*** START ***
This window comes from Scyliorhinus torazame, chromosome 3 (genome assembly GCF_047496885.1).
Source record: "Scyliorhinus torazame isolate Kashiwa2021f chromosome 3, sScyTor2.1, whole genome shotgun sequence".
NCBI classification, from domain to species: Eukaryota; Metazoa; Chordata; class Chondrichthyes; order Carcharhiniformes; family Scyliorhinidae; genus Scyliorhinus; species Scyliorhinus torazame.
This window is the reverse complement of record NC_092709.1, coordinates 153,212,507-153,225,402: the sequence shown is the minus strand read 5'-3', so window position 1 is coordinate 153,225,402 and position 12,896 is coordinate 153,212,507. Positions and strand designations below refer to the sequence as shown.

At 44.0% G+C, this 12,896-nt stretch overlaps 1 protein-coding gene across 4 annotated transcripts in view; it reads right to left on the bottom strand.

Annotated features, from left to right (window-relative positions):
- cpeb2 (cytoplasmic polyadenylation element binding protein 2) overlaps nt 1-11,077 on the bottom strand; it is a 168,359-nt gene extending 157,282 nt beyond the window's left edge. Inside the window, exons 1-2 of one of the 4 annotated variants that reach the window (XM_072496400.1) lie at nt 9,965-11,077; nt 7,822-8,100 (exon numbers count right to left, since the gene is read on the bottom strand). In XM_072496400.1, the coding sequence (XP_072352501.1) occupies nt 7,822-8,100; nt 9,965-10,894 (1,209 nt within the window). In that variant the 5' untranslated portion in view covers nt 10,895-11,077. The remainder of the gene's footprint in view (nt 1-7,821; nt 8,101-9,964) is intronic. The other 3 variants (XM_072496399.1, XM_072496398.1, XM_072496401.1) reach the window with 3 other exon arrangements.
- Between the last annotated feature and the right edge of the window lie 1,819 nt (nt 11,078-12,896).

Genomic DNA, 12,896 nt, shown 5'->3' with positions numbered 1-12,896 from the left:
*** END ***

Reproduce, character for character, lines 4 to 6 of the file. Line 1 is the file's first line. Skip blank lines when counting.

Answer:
This window is the reverse complement of record NC_092709.1, coordinates 153,212,507-153,225,402: the sequence shown is the minus strand read 5'-3', so window position 1 is coordinate 153,225,402 and position 12,896 is coordinate 153,212,507. Positions and strand designations below refer to the sequence as shown.

At 44.0% G+C, this 12,896-nt stretch overlaps 1 protein-coding gene across 4 annotated transcripts in view; it reads right to left on the bottom strand.

Annotated features, from left to right (window-relative positions):